If we try to make an analogy attributing the society the role of the child, we must be aware that, if we tend to be overprotective, even with the aim of public security, the result could be the opposite with the one intended.

The theories of social control are, with little exception, all converging to one idea: the social relations need to be regulated by an increased number of rules that tend to limit different areas of human conduct [1].

Noting that the “the old fashion sovereign state can deliver punishment, but not security” [1] Garland also notes that “the new crime control arrangements do however involve social costs that are, over a long term, less easily accommodated” [1]. We can make an exercise of imagination in order to identify what these social costs could be: the restraint of right and freedoms of the citizens who can be convinced to allow the state bodies to apply specific measures in order to prevent crime.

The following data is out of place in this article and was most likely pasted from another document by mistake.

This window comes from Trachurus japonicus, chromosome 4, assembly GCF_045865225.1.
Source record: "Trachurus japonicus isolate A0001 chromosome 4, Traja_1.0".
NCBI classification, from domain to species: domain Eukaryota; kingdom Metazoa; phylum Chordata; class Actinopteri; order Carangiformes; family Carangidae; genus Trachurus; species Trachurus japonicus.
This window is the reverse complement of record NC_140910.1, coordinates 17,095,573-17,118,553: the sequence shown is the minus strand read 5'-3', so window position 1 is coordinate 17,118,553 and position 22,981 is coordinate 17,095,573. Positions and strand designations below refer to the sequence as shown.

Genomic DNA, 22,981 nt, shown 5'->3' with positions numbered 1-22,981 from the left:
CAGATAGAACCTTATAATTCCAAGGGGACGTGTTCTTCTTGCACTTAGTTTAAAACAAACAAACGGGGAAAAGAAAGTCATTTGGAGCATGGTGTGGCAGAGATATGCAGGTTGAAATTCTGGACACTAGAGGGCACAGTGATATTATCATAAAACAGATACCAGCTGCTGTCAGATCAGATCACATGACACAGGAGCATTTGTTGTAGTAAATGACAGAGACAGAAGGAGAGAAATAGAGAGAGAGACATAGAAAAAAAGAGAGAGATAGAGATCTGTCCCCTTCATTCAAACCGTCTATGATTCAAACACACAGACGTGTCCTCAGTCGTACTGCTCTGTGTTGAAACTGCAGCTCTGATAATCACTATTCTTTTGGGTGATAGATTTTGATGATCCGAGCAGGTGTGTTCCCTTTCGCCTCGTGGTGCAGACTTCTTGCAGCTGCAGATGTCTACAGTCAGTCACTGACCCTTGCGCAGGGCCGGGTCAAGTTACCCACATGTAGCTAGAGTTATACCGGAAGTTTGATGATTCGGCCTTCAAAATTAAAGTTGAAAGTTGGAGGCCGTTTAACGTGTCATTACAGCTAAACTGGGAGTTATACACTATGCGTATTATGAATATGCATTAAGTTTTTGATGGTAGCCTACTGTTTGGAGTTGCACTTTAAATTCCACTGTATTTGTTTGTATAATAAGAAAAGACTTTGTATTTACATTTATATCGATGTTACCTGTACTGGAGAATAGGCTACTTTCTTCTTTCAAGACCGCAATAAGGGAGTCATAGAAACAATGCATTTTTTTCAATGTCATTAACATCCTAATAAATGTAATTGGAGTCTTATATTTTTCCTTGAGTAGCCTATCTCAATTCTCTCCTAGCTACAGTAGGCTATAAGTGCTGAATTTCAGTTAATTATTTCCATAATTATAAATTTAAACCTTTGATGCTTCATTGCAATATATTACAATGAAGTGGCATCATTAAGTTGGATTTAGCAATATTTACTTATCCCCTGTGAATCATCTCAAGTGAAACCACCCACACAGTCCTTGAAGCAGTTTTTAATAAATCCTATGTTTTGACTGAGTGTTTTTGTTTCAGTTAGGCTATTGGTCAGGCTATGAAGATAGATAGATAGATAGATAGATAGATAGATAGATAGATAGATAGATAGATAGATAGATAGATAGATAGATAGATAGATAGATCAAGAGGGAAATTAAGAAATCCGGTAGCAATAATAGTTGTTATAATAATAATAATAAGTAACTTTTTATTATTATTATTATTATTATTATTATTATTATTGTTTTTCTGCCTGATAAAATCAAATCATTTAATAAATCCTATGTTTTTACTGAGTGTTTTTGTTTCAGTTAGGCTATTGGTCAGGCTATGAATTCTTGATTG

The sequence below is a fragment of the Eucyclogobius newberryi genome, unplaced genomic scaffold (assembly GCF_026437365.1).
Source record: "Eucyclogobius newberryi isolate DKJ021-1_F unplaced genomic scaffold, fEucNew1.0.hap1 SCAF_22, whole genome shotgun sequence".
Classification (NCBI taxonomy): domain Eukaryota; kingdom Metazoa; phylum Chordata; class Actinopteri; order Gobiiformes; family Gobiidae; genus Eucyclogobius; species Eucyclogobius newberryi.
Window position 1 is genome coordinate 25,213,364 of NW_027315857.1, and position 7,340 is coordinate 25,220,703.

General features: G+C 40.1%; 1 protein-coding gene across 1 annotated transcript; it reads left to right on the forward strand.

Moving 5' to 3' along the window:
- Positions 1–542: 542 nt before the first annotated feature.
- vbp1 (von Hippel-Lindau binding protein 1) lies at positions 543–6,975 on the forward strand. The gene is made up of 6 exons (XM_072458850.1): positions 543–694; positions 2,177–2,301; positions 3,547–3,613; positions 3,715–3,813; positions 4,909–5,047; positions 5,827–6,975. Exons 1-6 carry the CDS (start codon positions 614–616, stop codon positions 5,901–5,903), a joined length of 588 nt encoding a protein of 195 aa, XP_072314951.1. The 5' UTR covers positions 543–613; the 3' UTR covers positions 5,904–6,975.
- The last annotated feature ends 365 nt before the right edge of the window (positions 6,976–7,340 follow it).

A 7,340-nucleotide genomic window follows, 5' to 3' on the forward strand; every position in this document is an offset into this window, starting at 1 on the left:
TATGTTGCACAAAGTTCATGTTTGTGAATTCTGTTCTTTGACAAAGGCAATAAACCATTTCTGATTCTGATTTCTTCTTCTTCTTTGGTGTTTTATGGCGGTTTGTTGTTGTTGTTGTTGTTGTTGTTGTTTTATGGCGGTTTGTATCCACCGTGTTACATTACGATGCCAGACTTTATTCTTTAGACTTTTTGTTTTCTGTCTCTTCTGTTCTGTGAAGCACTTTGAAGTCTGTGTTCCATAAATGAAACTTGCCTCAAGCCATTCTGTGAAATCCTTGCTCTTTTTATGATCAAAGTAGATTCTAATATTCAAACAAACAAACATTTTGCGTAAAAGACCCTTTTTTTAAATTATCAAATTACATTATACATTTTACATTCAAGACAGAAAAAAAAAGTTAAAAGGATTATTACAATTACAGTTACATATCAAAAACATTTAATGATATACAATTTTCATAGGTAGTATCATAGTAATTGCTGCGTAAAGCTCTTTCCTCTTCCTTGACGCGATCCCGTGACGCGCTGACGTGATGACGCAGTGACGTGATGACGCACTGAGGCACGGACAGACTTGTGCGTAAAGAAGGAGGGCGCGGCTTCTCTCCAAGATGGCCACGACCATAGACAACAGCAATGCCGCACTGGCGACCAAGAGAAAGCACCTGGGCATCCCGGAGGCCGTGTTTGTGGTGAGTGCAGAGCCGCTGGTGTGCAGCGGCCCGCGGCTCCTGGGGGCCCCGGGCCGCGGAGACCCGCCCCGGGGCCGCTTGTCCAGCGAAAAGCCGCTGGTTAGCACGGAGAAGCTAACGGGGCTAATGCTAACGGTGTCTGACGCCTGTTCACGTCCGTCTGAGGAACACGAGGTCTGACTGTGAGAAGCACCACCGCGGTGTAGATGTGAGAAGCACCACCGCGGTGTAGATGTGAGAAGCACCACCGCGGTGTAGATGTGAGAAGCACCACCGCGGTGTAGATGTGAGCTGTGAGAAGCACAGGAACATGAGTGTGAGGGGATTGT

But, as showed before, and also stated by Simon, this approach would allow the elites to “govern through crime” [4]. It was also stated that “technologies, discourses and metaphors of crime and criminal justice have become more visible features of all kinds of institutions, where they can easily gravitate into new opportunities for governance. In this way, it is not a great jump to go from (a) concerns about juvenile crime through (b) measures in schools that treat students primarily as potential criminals or victims and (c) later still, to attacks on academic failure as kind of crime someone must be held accountable for, whether it be the student (…), teachers (…) or whole schools (…)” (Simon, 2009, p.5). The ratio made by Simon can be applied to our study on fighting against any severe form of crime (terrorism, trafficking in human beings, drug trafficking, organized crime etc.) and we shall find out soon that those punished in the end are not the criminals, but the innocent citizens. This is in fact the “governing through crime” paradigm showed by Simon. And the answer to our concerns sits in the results of the USA post 9/11 terror with President Bush invoking a “solemn obligation to protect people” [5].